Asthma is an allergic reaction in the airways of the lungs, and is one of the commonest chronic illnesses affecting all age groups in modern society. Worldwide, it is estimated that 330 million people suffer from asthma1. 5.2 million people in Britain1, including one in ten children2, are currently receiving treatment for asthma. It is the commonest reason for admission of children to hospital. If untreated, it causes a lifetime of suffering and can be lethal. Asthma is not just a public health problem for 'developed' countries - over 80% of asthma deaths occurs in low and lower-middle income countries1. It is predicted that without urgent action asthma deaths will increase by almost 20% in the next 10 years1.
Asthma reactions can be provoked by any one of 200 irritants, or allergens, such as the house dust mite, cat dander, pollen, or certain foods. Attacks can also be brought on by exercise, emotional disturbance and infections like bronchitis. The underlying causes are not known, although there appears to be a genetic component. Prevention, by avoiding exposure to allergens, would be the ideal solution, but this is far from easy and in many cases is impossible.
While there is no evidence that air pollution causes asthma, it can aggravate the condition in people who are already susceptible3. Hence during periods of poor air quality, there is a rise in the number of hospital admissions due to acute asthma attacks.
Asthma is a narrowing of the airways of the lungs, made worse by allergens and eased by medication. The inflamed airways become irritable, leading to bouts of coughing, wheezing, breathlessness and chest tightness. The symptoms can be reversed by treatment, but they can be severe and are sometimes fatal.
Asthma therapy relies on inhaled medicines both to suppress the underlying inflammation and to relieve airway constriction. The former, used regularly as 'preventers', are glucocorticosteroids such as beclomethasone and budesonide. These drugs are based on cortisol, chemical which occurs naturally in the body. Animal studies have played a vital role in the discovery and characterisation of the glucocorticosteroids introduced from the 1960s onwards, most of which are given by inhalation to avoid the effects associated with oral steroids such as cortisol4. Sodium chromoglycate is another type of inhaled 'preventer', and interestingly this was discovered in the late 1970s by the scientist and asthmatic, Roger Altounyan, who conducted many experiments on himself5.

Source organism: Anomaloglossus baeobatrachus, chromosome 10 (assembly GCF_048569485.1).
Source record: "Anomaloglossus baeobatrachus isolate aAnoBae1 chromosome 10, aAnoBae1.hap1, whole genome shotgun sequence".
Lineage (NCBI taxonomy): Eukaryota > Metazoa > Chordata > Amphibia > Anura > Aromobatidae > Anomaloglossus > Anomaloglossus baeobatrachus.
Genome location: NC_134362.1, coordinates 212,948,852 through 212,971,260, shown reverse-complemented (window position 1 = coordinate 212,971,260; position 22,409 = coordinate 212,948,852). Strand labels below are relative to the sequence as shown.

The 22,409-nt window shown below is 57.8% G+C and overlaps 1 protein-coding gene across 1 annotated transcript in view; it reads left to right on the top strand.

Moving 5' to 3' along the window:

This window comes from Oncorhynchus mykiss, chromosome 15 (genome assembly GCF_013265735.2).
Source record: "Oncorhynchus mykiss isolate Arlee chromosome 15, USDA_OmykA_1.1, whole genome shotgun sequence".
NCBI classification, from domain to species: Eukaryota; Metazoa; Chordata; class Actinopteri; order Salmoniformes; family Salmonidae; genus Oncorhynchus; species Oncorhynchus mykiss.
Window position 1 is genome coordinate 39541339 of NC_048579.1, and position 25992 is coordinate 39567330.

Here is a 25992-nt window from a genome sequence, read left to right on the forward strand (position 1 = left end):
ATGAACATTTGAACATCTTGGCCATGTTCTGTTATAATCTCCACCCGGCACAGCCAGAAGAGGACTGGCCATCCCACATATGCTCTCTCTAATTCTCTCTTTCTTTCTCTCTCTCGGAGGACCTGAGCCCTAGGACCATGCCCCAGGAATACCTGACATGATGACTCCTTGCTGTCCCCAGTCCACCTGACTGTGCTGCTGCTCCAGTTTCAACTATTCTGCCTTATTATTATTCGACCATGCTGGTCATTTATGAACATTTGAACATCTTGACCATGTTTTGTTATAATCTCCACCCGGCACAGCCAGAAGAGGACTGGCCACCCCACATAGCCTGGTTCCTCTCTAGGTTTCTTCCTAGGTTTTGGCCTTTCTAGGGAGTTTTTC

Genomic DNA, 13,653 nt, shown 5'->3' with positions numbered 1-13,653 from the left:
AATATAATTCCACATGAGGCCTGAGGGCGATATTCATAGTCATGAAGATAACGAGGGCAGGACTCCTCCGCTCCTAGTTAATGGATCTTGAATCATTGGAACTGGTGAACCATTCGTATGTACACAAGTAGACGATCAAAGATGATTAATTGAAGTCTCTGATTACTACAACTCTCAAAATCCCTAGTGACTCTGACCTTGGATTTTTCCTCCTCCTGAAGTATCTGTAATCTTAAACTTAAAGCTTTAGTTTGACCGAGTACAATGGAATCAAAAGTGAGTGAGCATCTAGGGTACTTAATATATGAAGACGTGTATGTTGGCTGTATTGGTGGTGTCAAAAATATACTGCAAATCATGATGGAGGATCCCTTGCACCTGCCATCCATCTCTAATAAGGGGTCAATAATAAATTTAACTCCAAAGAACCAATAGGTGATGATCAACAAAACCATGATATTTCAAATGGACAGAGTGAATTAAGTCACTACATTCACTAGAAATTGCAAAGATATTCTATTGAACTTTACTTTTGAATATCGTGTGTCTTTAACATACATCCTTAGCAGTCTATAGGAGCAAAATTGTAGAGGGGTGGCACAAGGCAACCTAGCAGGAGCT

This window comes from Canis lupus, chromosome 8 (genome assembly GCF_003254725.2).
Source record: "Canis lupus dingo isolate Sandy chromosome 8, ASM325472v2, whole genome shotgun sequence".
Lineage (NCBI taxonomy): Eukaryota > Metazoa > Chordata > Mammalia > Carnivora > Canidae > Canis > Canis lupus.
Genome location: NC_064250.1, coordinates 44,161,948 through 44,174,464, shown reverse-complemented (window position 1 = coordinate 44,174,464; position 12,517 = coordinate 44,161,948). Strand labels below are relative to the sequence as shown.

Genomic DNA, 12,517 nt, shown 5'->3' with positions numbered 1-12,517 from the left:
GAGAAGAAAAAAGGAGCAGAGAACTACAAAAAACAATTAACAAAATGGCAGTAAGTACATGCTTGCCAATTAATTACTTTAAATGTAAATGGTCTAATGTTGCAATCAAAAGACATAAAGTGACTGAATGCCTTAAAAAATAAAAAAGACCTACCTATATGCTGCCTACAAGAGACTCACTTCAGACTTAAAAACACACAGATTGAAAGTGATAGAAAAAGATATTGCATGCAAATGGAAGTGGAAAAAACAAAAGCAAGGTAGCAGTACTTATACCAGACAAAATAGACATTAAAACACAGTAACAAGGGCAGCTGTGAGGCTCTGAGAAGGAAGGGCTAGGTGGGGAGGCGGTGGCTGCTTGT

The second type of inhaled medicines are the bronchodilators or 'relievers' that bring rapid relief from symptoms. Development of bronchodilators in the late 1960s was one result of the discovery of the existence and action of chemical nerve transmitters by Otto Loewi, working on frogs in the 1930s. He discovered that chemicals such as adrenaline are released by nerves and act on receptors in organs such as the heart and lungs6. However, later animal experiments revealed that the first bronchodilators were too short acting and stimulated the heart6. Further animal work led to more specific bronchodilators which were safer and longer-lasting such as salbutamol and terbutaline. These drugs activate ß2 adrenoceptors located in airway smooth muscle causing muscle relaxation and thus opening of the airways7.
Both modern preventer and reliever drugs, are refined and more selective versions of the naturally occurring chemicals. One of the great improvements in the treatment of asthma that occurred during the 1990s was the development of reliever inhalers with long duration of action (eg serevent). Studies conducted using the guinea pig8 were enormously beneficial in selecting reliever drugs that had the right properties that enabled asthmatics to take these medicines twice daily to provide protection against the symptoms of asthma. This is of considerable benefit for those asthmatics who suffer night-time awakenings because of their asthma9.